You own a piece of it.  Or you should.  We all do, and we all should. I don’t mean physically, as in a house or other kinds of property, although everyone should be able to, as well as to acheive their other dreams here, too.  I mean your state government.  It’s just as much yours as anyone else’s, even if it often doesn’t feel that way to most Californians these days.

California’s a big state, the biggest in the country by far.  And yet with a state population that has grown to more than 39 million people, California’s state legislature still has only 80 state assembly members, and only 40 state senators.

That’s well above 900,000 people for every member of the state senate. To put it in perspective, there are actually six entire states whose total populations are actually smaller than even one of California’s 40 state senate districts: Delaware, South Dakota, North Dakota, Alaska, Vermont, and Wyoming.

A typical California state senate district now actually has a greater population than a federal Congressional district.  Seven states actually have only one member of the US House of Representatives (though two United States Senators), while California has 53 (and yet, also only two United States Senators).  That may sound crazy, but that’s the way it is.

If California were its own country, it would be the 8th largest economy in the world. Naturally, when a state gets this big, its government gets big.  And in the past 30 years, so, too, have California’s challenges grown as well:  infrastructure, education, housing, the legal system, and the job market have all come under intense pressure. Competition for resources has intensified, amplified further by the impact of drought and the effects of globalization.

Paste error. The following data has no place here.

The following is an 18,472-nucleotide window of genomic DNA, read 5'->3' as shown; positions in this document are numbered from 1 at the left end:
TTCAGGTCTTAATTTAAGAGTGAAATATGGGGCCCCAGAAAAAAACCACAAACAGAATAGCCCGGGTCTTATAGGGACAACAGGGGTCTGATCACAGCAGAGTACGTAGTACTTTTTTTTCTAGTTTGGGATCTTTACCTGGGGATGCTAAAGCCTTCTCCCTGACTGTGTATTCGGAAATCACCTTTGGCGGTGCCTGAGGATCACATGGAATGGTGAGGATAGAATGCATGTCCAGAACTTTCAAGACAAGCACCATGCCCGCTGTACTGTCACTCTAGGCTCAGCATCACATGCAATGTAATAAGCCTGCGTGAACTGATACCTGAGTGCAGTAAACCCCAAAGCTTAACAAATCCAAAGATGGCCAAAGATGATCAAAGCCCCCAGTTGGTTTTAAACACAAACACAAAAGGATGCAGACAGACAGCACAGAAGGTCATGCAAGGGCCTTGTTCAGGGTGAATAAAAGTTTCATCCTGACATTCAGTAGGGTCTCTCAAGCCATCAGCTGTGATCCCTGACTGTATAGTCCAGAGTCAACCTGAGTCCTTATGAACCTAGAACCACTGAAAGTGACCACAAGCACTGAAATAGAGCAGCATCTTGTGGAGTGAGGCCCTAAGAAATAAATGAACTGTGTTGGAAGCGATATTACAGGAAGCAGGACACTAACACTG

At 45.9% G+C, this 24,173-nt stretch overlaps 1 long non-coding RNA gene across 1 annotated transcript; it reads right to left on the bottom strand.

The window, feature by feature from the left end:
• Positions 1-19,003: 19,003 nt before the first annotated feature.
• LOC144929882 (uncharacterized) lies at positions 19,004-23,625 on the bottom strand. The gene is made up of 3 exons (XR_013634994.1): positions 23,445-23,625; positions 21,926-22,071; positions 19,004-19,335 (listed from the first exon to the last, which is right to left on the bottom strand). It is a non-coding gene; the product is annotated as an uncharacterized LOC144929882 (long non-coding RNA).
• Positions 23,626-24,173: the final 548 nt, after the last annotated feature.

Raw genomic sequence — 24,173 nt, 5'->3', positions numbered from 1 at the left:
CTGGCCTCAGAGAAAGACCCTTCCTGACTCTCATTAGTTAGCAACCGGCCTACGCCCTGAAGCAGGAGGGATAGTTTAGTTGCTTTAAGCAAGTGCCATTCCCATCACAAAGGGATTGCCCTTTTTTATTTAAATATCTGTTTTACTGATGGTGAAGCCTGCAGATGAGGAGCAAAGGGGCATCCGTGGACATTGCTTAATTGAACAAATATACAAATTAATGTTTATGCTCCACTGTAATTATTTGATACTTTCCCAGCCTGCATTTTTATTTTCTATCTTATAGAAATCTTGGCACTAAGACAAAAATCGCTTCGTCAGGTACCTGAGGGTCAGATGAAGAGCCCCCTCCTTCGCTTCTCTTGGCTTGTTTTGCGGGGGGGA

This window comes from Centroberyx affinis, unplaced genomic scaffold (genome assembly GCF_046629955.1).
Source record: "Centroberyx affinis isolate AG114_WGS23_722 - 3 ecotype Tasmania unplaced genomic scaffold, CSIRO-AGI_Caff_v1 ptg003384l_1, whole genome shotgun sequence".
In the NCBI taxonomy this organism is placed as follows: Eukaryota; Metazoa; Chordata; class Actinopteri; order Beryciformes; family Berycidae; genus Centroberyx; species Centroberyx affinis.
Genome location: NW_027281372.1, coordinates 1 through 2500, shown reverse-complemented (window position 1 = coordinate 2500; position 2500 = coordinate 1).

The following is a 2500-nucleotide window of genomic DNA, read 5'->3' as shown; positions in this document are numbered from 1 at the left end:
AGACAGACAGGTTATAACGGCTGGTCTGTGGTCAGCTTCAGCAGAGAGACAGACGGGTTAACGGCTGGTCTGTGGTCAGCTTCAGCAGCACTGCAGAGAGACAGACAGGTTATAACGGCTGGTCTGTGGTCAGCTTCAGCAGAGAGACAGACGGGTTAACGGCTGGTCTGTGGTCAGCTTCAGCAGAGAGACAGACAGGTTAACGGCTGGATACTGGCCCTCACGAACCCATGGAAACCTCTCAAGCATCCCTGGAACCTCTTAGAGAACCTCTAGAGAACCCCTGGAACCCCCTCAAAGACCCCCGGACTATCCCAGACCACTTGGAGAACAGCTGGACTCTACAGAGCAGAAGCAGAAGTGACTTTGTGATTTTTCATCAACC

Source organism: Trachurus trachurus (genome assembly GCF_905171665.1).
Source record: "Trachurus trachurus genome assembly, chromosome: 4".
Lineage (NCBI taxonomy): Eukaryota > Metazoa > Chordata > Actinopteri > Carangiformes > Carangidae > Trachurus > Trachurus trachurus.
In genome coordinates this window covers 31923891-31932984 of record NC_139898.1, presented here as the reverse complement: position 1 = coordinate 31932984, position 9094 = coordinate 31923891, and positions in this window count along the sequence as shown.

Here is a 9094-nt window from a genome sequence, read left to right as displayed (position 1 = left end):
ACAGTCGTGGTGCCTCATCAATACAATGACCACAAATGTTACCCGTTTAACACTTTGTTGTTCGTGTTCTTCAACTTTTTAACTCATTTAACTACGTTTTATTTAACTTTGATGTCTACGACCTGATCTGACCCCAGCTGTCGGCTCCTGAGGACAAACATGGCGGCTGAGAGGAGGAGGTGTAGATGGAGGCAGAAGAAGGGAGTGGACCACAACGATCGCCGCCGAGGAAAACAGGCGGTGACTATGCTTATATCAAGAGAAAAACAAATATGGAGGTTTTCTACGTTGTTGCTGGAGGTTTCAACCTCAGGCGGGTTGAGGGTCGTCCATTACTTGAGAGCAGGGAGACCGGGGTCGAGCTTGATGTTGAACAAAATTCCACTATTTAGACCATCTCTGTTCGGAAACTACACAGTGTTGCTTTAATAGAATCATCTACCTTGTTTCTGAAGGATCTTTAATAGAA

In a state so large, facing issues so complex, it becomes ever more important that the people who are elected are up to the task, and responsive to the people.  And yet, that seems to be the opposite of what is going on.  In today’s California, the gap between those who are charged with governing and those whom they are charged with serving seems to grow ever wider every year.

For most of us, the state capital in Sacramento is a faraway place, whose workings are both out of sight and increasingly out of reach of the average Californian.  The same is far from true of the contributors and lobbyists who seem to be the real masters of the state’s political system.  They’ve set up shop there and have greater influence on the day-to-day workings of state government than even the most jaded among us tends to assume.

And because the costs of politics have gotten so incredibly high, even at the local level, they now also get to choose who runs for office, so that by the time Election Day finally comes around, it’s not all clear who is choosing whom by then.

So what can the average person hope to do to change any of this, to put state government back in the hands of its true and intended owners, the people of this great state?  Two things: first, better people can run, against the political hacks propped up by the big money and party “leaders.” And second, you can vote.  Vote for those who would actually work for you in Sacramento, and not the other way around.

Here in the 29th Senate District, that’s exactly what could happen this coming June.  And you can help make it happen.